This case deals with the responsibility of a municipal tax search officer to disclose municipal tax liens to a prospective purchaser of property when the officer issues a tax search certificate pursuant to N.J.S.A. 54:5-12. The issue is whether omitted property tax assessments certified in October 1977 for the 1976 and 1977 tax years were municipal liens which defendant taxing district is now precluded from enforcing against plaintiff pursuant to N.J.S.A. 54:5-17 because the assessments were not shown on the official tax search issued to plaintiff on August 17, 1977.
The issue is presented by an uncomplicated set of facts. Plaintiff purchased her home on September 30, 1977 for $53,000. In connection with her purchase, she ordered a search for municipal liens pursuant to Chapter 5 of Title 54 of the Laws of New Jersey. Prior to closing of title, the tax collector and official tax search officer of defendant township advised plaintiff that the subject property was assessed in 1977 for $34,000, that taxes had been paid for the first three quarters of 1977, and that fourth quarter taxes were due on November 1, 1977. At closing, an appropriate tax adjustment was made between the seller and plaintiff with respect to the 1977 taxes reflected on the tax search. See N.J.S.A. 54:4-56. Subsequent to closing, defendant's tax collector wrote to plaintiff's attorney by letter dated October 5, 1977, enclosing a copy of a 1976 omitted assessment tax bill in the amount of $585.20 and a 1977 added assessment tax bill in the amount of $503.69. The letter from the tax collector contained the following statement:
When the tax search was certified in August, 1977 we had no knowledge of an added or omitted assessment. The Change Orders on file in this office are dated September 5, 1977, but these Change Orders from our Assessor are never used to supply information on an Official Tax Search because they are not yet approved by the County Board of Taxation.
When plaintiff's attorney questioned the imposition of taxes not disclosed on the official tax search, defendant's tax assessor wrote to plaintiff's attorney on November 10, 1977 that notification of the assessor's intent to impose an omitted and added assessment on the subject property had been sent to the owner of record in August 1977. The assessor further stated that the taxes had been levied on the added and omitted tax lists as of October 1, 1977.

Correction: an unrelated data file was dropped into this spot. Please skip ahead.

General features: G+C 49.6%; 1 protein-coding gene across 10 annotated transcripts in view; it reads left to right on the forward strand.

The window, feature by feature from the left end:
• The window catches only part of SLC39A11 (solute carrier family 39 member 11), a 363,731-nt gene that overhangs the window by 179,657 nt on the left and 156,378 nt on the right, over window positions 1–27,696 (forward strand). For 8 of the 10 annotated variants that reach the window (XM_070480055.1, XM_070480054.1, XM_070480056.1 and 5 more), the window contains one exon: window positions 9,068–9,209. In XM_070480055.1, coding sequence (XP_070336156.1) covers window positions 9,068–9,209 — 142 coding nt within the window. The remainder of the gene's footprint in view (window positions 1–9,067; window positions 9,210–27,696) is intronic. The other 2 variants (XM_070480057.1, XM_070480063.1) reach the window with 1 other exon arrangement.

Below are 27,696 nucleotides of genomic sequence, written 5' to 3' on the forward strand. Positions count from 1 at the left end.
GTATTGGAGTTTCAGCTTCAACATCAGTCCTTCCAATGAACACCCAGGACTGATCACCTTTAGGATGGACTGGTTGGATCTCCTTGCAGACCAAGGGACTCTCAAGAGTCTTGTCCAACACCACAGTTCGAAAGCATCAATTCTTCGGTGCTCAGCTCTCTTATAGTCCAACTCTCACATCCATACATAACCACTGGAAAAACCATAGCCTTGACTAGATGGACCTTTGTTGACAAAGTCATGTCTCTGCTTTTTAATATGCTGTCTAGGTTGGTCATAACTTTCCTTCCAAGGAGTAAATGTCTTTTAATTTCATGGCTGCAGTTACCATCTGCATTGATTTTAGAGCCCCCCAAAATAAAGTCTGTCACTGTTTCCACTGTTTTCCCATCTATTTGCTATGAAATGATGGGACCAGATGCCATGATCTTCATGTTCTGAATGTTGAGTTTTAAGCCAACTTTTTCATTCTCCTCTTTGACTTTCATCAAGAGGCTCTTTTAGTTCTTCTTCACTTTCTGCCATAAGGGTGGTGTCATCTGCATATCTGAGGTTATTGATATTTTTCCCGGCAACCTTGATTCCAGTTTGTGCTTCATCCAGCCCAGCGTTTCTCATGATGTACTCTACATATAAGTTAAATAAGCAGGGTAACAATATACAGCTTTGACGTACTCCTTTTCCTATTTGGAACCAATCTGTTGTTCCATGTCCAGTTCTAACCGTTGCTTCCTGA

At trial it was established that the assessor had increased the assessment on the subject property for 1976 and 1977 from $34,000 to $54,900. He did so because he discovered that work had been done on the house and barn for which no additional assessment had ever been imposed. The work had been done in May 1973 to the house and in June 1974 to the barn. In explaining the delay in imposing additional assessments for these improvements, the assessor testified that he had had difficulty obtaining notices of building permits and certificates of occupancy or completion from the local building inspector for the period from 1973 to 1977. For reasons which were not explained, the assessor received "an appreciable number of these notices" in 1977 and "proceeded to follow up" on them. As a result, after an initial effort to gain access to the subject property in early 1977, the assessor visited the property on August 17, 1977 and decided to increase the assessment on the property's buildings. Ironically, this was the date the tax search officer issued the tax search to plaintiff. Subsequently, the omitted assessments were certified. Plaintiff appealed the new assessments to the Hunterdon County Board of Taxation, which affirmed the assessor's action. Plaintiff has filed this action seeking to have this court vacate the new assessments for 1976 and 1977.
It is evident that an assessment should have been placed upon the subject property to reflect the improvements made in 1973 and 1974. This was not done as of those years and therefore the owners of the property at that time paid less in property tax than they should have paid. Such a circumstance is not uncommon. The general problem was discussed by our Supreme Court in Appeal of New York State Realty & Terminal Co., 21 N.J. 90, 121 A.2d 21 (1956). To ameliorate this situation, the Legislature enacted the added assessment statute, N.J.S.A. 54:4-63.1 et seq., and two omitted assessment statutes, N.J.S.A. 54:4-63.12 et seq. and N.J.S.A. 54:4-63.31 et seq. These statutes have been characterized by the Supreme Court in the following language: